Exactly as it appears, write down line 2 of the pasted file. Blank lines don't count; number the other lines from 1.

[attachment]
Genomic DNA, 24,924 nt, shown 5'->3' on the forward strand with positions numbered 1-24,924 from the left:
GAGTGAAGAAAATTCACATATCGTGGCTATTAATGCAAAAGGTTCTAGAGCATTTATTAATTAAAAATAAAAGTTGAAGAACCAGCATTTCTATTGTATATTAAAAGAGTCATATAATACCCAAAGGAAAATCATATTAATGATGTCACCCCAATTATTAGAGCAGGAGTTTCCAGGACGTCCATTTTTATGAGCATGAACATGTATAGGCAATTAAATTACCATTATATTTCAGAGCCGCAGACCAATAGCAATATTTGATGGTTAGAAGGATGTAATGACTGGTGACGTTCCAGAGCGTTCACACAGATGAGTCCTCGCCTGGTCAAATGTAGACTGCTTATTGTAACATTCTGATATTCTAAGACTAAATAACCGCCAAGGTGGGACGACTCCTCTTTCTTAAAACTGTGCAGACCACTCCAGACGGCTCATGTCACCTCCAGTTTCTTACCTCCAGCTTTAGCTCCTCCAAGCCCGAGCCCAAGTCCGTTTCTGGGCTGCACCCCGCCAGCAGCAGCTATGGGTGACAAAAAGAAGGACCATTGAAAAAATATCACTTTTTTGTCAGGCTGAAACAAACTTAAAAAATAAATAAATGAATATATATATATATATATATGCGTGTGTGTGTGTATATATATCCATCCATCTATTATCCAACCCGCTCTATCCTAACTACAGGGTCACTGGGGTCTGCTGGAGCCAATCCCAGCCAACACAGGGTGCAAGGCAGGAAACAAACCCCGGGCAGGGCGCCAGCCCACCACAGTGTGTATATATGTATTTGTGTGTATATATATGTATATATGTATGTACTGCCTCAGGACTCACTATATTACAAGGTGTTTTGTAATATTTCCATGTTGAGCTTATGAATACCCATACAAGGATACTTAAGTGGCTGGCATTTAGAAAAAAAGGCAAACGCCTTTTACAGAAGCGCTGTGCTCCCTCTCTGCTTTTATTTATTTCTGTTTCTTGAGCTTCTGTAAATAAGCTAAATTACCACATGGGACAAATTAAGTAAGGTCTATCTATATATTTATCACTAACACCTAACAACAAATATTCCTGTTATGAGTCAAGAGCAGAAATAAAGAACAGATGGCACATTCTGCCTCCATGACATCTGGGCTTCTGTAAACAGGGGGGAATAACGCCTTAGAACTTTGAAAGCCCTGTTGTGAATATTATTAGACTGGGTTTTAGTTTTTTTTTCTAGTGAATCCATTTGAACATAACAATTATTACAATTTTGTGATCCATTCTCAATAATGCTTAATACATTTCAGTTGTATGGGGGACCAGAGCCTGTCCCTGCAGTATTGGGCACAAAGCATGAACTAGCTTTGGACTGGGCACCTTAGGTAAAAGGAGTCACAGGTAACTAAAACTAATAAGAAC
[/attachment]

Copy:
GAGTGAAGAAAATTCACATATCGTGGCTATTAATGCAAAAGGTTCTAGAGCATTTATTAATTAAAAATAAAAGTTGAAGAACCAGCATTTCTATTGTATATTAAAAGAGTCATATAATACCCAAAGGAAAATCATATTAATGATGTCACCCCAATTATTAGAGCAGGAGTTTCCAGGACGTCCATTTTTATGAGCATGAACATGTATAGGCAATTAAATTACCATTATATTTCAGAGCCGCAGACCAATAGCAATATTTGATGGTTAGAAGGATGTAATGACTGGTGACGTTCCAGAGCGTTCACACAGATGAGTCCTCGCCTGGTCAAATGTAGACTGCTTATTGTAACATTCTGATATTCTAAGACTAAATAACCGCCAAGGTGGGACGACTCCTCTTTCTTAAAACTGTGCAGACCACTCCAGACGGCTCATGTCACCTCCAGTTTCTTACCTCCAGCTTTAGCTCCTCCAAGCCCGAGCCCAAGTCCGTTTCTGGGCTGCACCCCGCCAGCAGCAGCTATGGGTGACAAAAAGAAGGACCATTGAAAAAATATCACTTTTTTGTCAGGCTGAAACAAACTTAAAAAATAAATAAATGAATATATATATATATATATATGCGTGTGTGTGTGTATATATATCCATCCATCTATTATCCAACCCGCTCTATCCTAACTACAGGGTCACTGGGGTCTGCTGGAGCCAATCCCAGCCAACACAGGGTGCAAGGCAGGAAACAAACCCCGGGCAGGGCGCCAGCCCACCACAGTGTGTATATATGTATTTGTGTGTATATATATGTATATATGTATGTACTGCCTCAGGACTCACTATATTACAAGGTGTTTTGTAATATTTCCATGTTGAGCTTATGAATACCCATACAAGGATACTTAAGTGGCTGGCATTTAGAAAAAAAGGCAAACGCCTTTTACAGAAGCGCTGTGCTCCCTCTCTGCTTTTATTTATTTCTGTTTCTTGAGCTTCTGTAAATAAGCTAAATTACCACATGGGACAAATTAAGTAAGGTCTATCTATATATTTATCACTAACACCTAACAACAAATATTCCTGTTATGAGTCAAGAGCAGAAATAAAGAACAGATGGCACATTCTGCCTCCATGACATCTGGGCTTCTGTAAACAGGGGGGAATAACGCCTTAGAACTTTGAAAGCCCTGTTGTGAATATTATTAGACTGGGTTTTAGTTTTTTTTTCTAGTGAATCCATTTGAACATAACAATTATTACAATTTTGTGATCCATTCTCAATAATGCTTAATACATTTCAGTTGTATGGGGGACCAGAGCCTGTCCCTGCAGTATTGGGCACAAAGCATGAACTAGCTTTGGACTGGGCACCTTAGGTAAAAGGAGTCACAGGTAACTAAAACTAATAAGAAC